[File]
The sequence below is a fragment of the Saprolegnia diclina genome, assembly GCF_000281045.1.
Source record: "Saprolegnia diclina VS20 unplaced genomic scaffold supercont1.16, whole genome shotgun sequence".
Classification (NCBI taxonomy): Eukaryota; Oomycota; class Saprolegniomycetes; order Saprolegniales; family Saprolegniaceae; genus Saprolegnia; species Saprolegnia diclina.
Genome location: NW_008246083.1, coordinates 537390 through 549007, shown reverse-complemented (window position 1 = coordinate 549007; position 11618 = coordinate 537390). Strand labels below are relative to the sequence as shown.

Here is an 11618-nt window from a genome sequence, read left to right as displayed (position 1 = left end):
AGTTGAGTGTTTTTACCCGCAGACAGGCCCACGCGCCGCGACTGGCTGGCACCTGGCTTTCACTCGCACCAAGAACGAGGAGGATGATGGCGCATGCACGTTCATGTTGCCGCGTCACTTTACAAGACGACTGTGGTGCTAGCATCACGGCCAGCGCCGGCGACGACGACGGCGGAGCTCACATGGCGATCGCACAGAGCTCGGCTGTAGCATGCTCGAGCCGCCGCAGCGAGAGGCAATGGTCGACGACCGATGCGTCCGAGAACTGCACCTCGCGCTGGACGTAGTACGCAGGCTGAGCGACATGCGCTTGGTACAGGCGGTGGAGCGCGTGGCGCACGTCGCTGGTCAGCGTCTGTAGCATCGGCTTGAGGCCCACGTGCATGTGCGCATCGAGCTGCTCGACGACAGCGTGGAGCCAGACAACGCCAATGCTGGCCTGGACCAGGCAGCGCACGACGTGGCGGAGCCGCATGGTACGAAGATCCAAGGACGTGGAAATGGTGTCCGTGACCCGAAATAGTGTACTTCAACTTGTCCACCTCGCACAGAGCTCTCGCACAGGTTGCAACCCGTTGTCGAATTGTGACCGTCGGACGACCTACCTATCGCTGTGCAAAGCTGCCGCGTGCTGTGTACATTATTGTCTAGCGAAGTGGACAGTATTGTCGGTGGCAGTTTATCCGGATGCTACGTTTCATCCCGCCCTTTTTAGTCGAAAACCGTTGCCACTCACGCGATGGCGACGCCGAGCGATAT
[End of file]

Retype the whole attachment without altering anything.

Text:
The sequence below is a fragment of the Saprolegnia diclina genome, assembly GCF_000281045.1.
Source record: "Saprolegnia diclina VS20 unplaced genomic scaffold supercont1.16, whole genome shotgun sequence".
Classification (NCBI taxonomy): Eukaryota; Oomycota; class Saprolegniomycetes; order Saprolegniales; family Saprolegniaceae; genus Saprolegnia; species Saprolegnia diclina.
Genome location: NW_008246083.1, coordinates 537390 through 549007, shown reverse-complemented (window position 1 = coordinate 549007; position 11618 = coordinate 537390). Strand labels below are relative to the sequence as shown.

Here is an 11618-nt window from a genome sequence, read left to right as displayed (position 1 = left end):
AGTTGAGTGTTTTTACCCGCAGACAGGCCCACGCGCCGCGACTGGCTGGCACCTGGCTTTCACTCGCACCAAGAACGAGGAGGATGATGGCGCATGCACGTTCATGTTGCCGCGTCACTTTACAAGACGACTGTGGTGCTAGCATCACGGCCAGCGCCGGCGACGACGACGGCGGAGCTCACATGGCGATCGCACAGAGCTCGGCTGTAGCATGCTCGAGCCGCCGCAGCGAGAGGCAATGGTCGACGACCGATGCGTCCGAGAACTGCACCTCGCGCTGGACGTAGTACGCAGGCTGAGCGACATGCGCTTGGTACAGGCGGTGGAGCGCGTGGCGCACGTCGCTGGTCAGCGTCTGTAGCATCGGCTTGAGGCCCACGTGCATGTGCGCATCGAGCTGCTCGACGACAGCGTGGAGCCAGACAACGCCAATGCTGGCCTGGACCAGGCAGCGCACGACGTGGCGGAGCCGCATGGTACGAAGATCCAAGGACGTGGAAATGGTGTCCGTGACCCGAAATAGTGTACTTCAACTTGTCCACCTCGCACAGAGCTCTCGCACAGGTTGCAACCCGTTGTCGAATTGTGACCGTCGGACGACCTACCTATCGCTGTGCAAAGCTGCCGCGTGCTGTGTACATTATTGTCTAGCGAAGTGGACAGTATTGTCGGTGGCAGTTTATCCGGATGCTACGTTTCATCCCGCCCTTTTTAGTCGAAAACCGTTGCCACTCACGCGATGGCGACGCCGAGCGATAT